As Vineyard Wind Gets Go Ahead, Long-Term Costs for Consumers Remain Cloudy

With federal approval of an 84-turbine, 800 megawatt wind farm off the coast of Massachusetts on Tuesday, the path is now clear for a number of outsized wind projects planned off the coast of the northeastern United States.

Vineyard Wind, located in the Atlantic Ocean south of Martha’s Vineyard and Nantucket, will be the first utility-scale offshore wind project in the U.S., following a much smaller 30 MW Block Island wind project off of Rhode Island and a 12 MW pilot project for Dominion Energy off the coast of Virginia.

The $2 billion Vineyard Wind project will provide Massachusetts with enough electricity to supply 400,000 homes. It is a 50/50 partnership between Avangrid – the parent company of Connecticut-based United Illuminating – and Copenhagen Infrastructure Partners.

The turbines are expected to be installed in the summer of 2023, after cables connecting to the onshore power grid are laid earlier that year, according to Southwire, the company that the Vineyard Wind partnership has contracted to lay the cables.

Needed environmental permits from Department of the Interior had been delayed under the Trump administration, but have sped toward approval since President Joe Biden has made expanding offshore wind generation a focus in the first few months of his administration.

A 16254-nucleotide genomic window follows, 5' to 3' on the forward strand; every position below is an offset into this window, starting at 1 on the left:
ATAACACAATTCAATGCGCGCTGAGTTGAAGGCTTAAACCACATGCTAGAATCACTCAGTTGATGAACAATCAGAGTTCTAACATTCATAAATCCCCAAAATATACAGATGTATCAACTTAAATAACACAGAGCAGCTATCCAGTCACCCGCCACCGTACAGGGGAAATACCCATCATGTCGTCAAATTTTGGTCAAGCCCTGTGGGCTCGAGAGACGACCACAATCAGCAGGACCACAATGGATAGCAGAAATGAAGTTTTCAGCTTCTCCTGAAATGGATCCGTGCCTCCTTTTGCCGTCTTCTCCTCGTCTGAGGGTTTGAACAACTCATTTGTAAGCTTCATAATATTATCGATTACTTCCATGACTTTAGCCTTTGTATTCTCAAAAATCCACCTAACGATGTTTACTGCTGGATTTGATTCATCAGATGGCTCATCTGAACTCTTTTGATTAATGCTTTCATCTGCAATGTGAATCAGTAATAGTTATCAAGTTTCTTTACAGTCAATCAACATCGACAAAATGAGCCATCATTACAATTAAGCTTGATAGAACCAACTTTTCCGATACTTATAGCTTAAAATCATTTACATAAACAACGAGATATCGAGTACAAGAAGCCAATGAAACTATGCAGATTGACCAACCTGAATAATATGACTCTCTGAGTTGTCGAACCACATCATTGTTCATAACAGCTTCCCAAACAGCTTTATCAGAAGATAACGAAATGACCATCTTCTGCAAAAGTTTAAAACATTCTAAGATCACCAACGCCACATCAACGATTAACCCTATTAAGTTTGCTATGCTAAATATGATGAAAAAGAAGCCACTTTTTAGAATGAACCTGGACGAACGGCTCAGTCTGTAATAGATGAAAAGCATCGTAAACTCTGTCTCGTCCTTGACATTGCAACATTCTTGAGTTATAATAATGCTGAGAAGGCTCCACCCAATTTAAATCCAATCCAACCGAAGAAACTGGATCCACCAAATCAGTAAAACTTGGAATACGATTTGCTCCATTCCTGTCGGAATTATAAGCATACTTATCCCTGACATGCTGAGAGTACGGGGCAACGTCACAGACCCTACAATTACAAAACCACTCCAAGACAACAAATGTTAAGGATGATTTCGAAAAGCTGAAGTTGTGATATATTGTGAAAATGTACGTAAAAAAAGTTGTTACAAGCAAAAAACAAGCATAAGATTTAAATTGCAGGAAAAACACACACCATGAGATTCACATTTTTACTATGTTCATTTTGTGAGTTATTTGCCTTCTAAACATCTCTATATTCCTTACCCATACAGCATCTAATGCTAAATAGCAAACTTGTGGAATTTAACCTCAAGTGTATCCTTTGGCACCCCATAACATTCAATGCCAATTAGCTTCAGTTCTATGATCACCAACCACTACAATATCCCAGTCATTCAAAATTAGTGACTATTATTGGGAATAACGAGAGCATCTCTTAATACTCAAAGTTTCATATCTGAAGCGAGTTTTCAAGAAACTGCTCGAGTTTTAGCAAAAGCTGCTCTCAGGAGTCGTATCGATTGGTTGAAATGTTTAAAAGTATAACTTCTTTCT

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Connecticut has not agreed to buy any power from the first Vineyard Wind installation, but the state has selected the same partnership to develop Park City Wind – a proposed 804 MW wind farm that will provide about 14 percent of Connecticut’s electricity if it comes online in 2025 as planned. 

That project also includes a redevelopment of the Bridgeport Harbor.

“The Bureau of Ocean Energy Management’s comprehensive and thorough review of Vineyard Wind 1 ensures that both the project and the offshore wind industry are moving forward,” DEEP spokesman Will Healey said. 

Healey said the Park City Wind project – developed by Vineyard Wind – is on track and expected to come online in 2024.   He described the projects as “critical” to decarbonizing the regional electric grid.

Eversource and United Illuminating have agreed to purchase all 804 MW from the Park City project at a price of $79.83 per MWh. The utilities will also purchase about 200 MW from the Orsted-Eversource Revolution Wind project at a price of $99.50/MWh, as well as a 104 MW expansion of that project for $98.43/MWh.

The utilities will pass on those costs through the same mechanism used for other state-mandated power purchase agreements. Millstone Nuclear Power Plant is currently contracted to sell nearly half of the power produced at the Waterford plant – over 1,000 MW – at a price of $49.99/MWh. 

Eversource blamed that contract for a rate hike last July, and asked regulators for an additional rate hike this year, again citing the costs of the huge Millstone contract that supplies about a quarter of the electricity consumed in Connecticut.

Spot market energy prices in Connecticut have averaged about $45 per MWh since January 2018 – and have ranged from monthly averages of $27.35/MWh in March 2020 to $119.99/MWh in January 2018 when an extreme cold snap caused natural gas prices to skyrocket.

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